It followed from this that the wrongdoing consisted of the misapplication of the premiums and their payment to someone other than the consortium, which would constitute both a breach of the run-off agreement and a breach of trust. In the circumstances, it was unlikely that the claimant would recover any assets from SMP which was by that point insolvent and therefore it was necessary to consider any remedies available against the directors who were most likely to be responsible for paying away the premiums. In this regard, the judge accepted that there were good arguable claims against the directors for breach of trust, accessory to breach of trust and/or unlawful means conspiracy or alternatively a conspiracy between the directors and/or SMP. As per the second limb above, the judge agreed that the order was needed to enable the claimant to identify the persons responsible for instructing the bank to pay the moneys away (and may even afford the claimant a defence to the consortium's claim if the information showed the premiums were in fact paid to it).
As to the third limb of the test, the judge found that it was clear that the bank was mixed up in the wrongdoing and would be in a position to provide the information necessary to enable the ultimate wrongdoer to be sued.
The claimant also claimed Bankers Trust relief (named after the Court of Appeal decision in Bankers Trust Co v Shapira(2)), which is a related but distinct remedy developed under the court's equitable jurisdiction.
Bankers Trust orders are usually made against banks or other entities holding misappropriated or stolen funds or through which such funds have passed. They are a useful tool available to victims of fraud seeking to recover assets in that they require banks to disclose information concerning third-party bank accounts and are thus an effective way of tracing money (before their introduction, obtaining disclosure of information relating to third-party bank accounts could be made only in limited circumstances under the Bankers' Books Evidence Act 1879). In situations of urgency where there is a need to trace and preserve assets or there is a risk of further dissipation, Bankers Trust orders can be made without notice.
The judge considered that on the facts, the claimant was entitled to this additional form of relief against Barclays and that it did not matter that the claimant held the funds in question on trust for the reinsured and was not the ultimate beneficial owner of the same; the claimant had an arguable case that it had a proprietary interest in the premiums and that was sufficient.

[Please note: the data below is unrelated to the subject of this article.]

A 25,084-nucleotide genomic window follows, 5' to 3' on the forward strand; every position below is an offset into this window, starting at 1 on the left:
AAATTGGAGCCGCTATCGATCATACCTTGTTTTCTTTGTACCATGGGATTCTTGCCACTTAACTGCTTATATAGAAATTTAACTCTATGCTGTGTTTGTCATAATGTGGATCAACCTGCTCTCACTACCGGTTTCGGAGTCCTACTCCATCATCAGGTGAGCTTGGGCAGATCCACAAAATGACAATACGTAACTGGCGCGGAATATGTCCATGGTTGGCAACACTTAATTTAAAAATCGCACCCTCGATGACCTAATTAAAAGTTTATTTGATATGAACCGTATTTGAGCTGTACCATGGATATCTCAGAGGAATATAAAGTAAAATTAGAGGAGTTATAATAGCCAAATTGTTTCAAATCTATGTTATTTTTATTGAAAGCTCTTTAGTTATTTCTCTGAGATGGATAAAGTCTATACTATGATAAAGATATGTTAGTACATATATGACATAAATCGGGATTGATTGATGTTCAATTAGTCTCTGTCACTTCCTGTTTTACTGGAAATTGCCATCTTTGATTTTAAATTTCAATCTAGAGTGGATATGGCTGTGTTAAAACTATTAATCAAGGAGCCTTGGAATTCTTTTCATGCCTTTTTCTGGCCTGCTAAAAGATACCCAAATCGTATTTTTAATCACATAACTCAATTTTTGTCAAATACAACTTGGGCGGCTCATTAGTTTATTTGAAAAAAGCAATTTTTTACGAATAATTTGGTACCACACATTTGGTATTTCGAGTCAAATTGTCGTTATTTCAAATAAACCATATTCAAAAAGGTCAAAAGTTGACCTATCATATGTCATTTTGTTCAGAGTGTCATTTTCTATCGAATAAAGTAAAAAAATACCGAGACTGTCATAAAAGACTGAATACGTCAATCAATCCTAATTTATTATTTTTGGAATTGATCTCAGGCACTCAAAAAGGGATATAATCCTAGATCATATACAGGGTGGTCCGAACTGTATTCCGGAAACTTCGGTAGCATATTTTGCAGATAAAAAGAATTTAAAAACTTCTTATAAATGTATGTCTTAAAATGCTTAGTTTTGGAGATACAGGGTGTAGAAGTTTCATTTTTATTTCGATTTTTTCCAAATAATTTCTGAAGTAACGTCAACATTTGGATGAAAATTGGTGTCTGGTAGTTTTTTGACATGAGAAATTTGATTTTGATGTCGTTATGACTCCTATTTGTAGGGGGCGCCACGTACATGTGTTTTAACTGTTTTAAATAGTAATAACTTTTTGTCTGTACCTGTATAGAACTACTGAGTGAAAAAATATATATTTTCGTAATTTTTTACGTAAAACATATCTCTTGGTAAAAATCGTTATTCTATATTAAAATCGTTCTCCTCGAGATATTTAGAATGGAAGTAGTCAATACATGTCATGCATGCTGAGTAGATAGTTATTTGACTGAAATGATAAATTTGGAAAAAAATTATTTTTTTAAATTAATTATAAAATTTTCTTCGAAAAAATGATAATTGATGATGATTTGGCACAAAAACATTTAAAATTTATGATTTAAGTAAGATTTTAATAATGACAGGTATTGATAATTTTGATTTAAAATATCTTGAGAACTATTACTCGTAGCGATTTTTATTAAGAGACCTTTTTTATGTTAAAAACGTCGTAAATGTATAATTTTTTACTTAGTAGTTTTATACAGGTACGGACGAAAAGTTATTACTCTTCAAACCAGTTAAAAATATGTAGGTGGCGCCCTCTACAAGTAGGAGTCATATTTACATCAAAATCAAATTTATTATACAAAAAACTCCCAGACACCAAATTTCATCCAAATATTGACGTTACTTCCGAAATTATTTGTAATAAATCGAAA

It is inevitable that new situations will arise where it is appropriate for the court to exercise its jurisdiction in circumstances where it has not had to do so previously. In this case, the judge adopted a pragmatic and purposive approach in order to grant a Bankers Trust order to the claimant in its capacity as trustee, despite not being the ultimate beneficial owner of the funds. Bankers Trust orders, in particular, are a useful tool to claimants seeking to trace misappropriated funds and allow access to a wide range of materials including not only bank statements, but also correspondence, memoranda and transfer instructions.
English law in this area is not straightforward and has evolved in tandem with the increasingly complex (and international) nature of fraud generally. Norwich Pharmacal relief and Bankers Trust orders are just two examples of the range of powerful and effective tools that can be deployed against wrongdoers and innocent third parties alike which hold misappropriated funds or assets or through which such funds or assets have passed.
This article was first published by the International Law Office, a premium online legal update service for major companies and law firms worldwide. Register for a free subscription.
For further information on this topic please contact Greg Pooler or Jonathan Cary at RPC by telephone (+44 20 3060 6000) or email (firstname.lastname@example.org or email@example.com). The RPC website can be accessed at www.rpc.co.uk.